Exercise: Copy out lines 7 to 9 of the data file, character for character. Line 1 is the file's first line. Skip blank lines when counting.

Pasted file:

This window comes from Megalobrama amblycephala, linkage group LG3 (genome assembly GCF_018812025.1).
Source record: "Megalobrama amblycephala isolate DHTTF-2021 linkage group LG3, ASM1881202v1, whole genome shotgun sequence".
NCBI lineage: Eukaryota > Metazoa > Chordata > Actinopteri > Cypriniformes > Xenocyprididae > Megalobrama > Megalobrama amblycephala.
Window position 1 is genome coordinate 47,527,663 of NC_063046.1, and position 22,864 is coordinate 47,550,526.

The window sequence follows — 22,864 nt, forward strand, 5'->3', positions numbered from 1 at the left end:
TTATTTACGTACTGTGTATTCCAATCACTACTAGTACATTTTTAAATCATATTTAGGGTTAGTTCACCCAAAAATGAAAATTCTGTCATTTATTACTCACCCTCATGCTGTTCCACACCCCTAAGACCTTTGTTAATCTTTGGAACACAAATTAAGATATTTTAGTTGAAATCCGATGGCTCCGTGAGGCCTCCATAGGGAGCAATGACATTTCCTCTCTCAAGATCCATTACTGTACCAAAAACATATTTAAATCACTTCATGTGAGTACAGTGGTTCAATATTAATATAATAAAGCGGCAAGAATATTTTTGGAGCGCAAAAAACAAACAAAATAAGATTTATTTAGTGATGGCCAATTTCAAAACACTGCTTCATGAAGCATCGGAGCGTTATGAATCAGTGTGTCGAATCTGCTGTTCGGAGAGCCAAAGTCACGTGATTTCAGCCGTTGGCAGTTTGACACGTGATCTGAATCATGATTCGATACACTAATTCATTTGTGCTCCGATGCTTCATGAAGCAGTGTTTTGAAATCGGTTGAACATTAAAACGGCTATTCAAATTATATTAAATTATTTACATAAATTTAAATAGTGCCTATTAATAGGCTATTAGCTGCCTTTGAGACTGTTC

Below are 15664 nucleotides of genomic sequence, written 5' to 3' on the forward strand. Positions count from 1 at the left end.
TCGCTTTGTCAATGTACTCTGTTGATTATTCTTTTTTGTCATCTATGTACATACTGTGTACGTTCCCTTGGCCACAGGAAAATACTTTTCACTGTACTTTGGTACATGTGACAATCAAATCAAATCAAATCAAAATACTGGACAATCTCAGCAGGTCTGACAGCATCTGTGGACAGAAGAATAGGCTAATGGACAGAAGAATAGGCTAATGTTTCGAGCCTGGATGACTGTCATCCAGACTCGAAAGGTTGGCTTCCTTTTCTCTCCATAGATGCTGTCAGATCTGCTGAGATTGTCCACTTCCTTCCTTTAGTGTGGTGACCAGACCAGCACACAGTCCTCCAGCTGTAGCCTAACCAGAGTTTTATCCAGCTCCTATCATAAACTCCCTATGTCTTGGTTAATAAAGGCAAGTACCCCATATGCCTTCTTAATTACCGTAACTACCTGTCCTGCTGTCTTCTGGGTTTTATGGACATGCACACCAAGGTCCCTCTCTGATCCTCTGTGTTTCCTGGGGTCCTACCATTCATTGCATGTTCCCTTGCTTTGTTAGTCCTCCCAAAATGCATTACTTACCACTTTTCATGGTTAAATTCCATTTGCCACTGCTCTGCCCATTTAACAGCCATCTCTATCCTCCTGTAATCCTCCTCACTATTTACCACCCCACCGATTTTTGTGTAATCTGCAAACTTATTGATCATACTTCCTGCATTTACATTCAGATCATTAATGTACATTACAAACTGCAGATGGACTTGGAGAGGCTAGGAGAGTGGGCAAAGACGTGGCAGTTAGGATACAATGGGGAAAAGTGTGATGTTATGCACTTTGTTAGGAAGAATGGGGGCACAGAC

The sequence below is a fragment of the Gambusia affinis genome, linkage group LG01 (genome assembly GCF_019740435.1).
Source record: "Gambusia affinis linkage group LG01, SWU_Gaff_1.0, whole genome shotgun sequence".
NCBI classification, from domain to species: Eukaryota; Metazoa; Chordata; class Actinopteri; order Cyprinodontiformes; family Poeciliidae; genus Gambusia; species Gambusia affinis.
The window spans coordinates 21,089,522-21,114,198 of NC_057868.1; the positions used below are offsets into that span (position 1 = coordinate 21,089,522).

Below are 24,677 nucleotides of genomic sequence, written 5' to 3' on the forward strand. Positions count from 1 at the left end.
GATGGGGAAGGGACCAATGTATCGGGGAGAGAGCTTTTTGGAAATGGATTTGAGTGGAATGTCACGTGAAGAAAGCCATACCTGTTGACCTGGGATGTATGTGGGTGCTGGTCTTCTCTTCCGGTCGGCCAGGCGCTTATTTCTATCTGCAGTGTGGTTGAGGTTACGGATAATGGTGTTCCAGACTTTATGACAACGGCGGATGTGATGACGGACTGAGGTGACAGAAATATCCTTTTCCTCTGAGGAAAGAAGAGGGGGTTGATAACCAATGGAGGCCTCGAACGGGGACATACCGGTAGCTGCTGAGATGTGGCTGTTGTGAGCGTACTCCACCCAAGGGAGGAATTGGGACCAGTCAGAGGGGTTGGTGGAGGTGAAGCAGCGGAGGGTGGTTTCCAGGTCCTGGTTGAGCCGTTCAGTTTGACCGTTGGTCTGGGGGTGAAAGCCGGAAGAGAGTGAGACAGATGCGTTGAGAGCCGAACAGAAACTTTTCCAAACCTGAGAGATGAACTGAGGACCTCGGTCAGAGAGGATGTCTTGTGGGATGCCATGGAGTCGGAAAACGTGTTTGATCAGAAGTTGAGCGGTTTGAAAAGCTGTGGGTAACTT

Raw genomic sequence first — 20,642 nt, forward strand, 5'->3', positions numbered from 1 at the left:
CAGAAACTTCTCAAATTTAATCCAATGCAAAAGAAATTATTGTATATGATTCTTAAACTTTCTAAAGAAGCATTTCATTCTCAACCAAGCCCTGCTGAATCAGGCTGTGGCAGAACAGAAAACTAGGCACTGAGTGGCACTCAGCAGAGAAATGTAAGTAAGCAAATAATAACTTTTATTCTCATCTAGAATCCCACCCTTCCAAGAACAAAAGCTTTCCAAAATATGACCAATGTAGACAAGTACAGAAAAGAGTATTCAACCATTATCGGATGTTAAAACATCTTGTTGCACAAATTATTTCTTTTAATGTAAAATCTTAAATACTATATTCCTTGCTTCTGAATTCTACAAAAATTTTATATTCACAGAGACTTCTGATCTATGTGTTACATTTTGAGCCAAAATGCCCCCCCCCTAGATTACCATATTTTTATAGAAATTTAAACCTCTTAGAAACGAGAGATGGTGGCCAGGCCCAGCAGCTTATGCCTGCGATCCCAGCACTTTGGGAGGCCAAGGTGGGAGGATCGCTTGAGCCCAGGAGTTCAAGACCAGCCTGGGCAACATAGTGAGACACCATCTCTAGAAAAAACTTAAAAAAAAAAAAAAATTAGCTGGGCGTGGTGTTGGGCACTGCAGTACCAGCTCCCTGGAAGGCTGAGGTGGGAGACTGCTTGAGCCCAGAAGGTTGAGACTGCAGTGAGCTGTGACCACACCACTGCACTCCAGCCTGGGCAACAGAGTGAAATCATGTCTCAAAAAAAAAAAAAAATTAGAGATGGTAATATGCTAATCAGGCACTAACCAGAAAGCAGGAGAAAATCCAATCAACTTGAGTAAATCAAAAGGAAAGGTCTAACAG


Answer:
Below are 15664 nucleotides of genomic sequence, written 5' to 3' on the forward strand. Positions count from 1 at the left end.
TCGCTTTGTCAATGTACTCTGTTGATTATTCTTTTTTGTCATCTATGTACATACTGTGTACGTTCCCTTGGCCACAGGAAAATACTTTTCACTGTACTTTGGTACATGTGACAATCAAATCAAATCAAATCAAAATACTGGACAATCTCAGCAGGTCTGACAGCATCTGTGGACAGAAGAATAGGCTAATGGACAGAAGAATAGGCTAATGTTTCGAGCCTGGATGACTGTCATCCAGACTCGAAAGGTTGGCTTCCTTTTCTCTCCATAGATGCTGTCAGATCTGCTGAGATTGTCCACTTCCTTCCTTTAGTGTGGTGACCAGACCAGCACACAGTCCTCCAGCTGTAGCCTAACCAGAGTTTTATCCAGCTCCTATCATAAACTCCCTATGTCTTGGTTAATAAAGGCAAGTACCCCATATGCCTTCTTAATTACCGTAACTACCTGTCCTGCTGTCTTCTGGGTTTTATGGACATGCACACCAAGGTCCCTCTCTGATCCTCTGTGTTTCCTGGGGTCCTACCATTCATTGCATGTTCCCTTGCTTTGTTAGTCCTCCCAAAATGCATTACTTACCACTTTTCATGGTTAAATTCCATTTGCCACTGCTCTGCCCATTTAACAGCCATCTCTATCCTCCTGTAATCCTCCTCACTATTTACCACCCCACCGATTTTTGTGTAATCTGCAAACTTATTGATCATACTTCCTGCATTTACATTCAGATCATTAATGTACATTACAAACTGCAGATGGACTTGGAGAGGCTAGGAGAGTGGGCAAAGACGTGGCAGTTAGGATACAATGGGGAAAAGTGTGATGTTATGCACTTTGTTAGGAAGAATGGGGGCACAGAC

The sequence below is a fragment of the Gambusia affinis genome, linkage group LG01 (genome assembly GCF_019740435.1).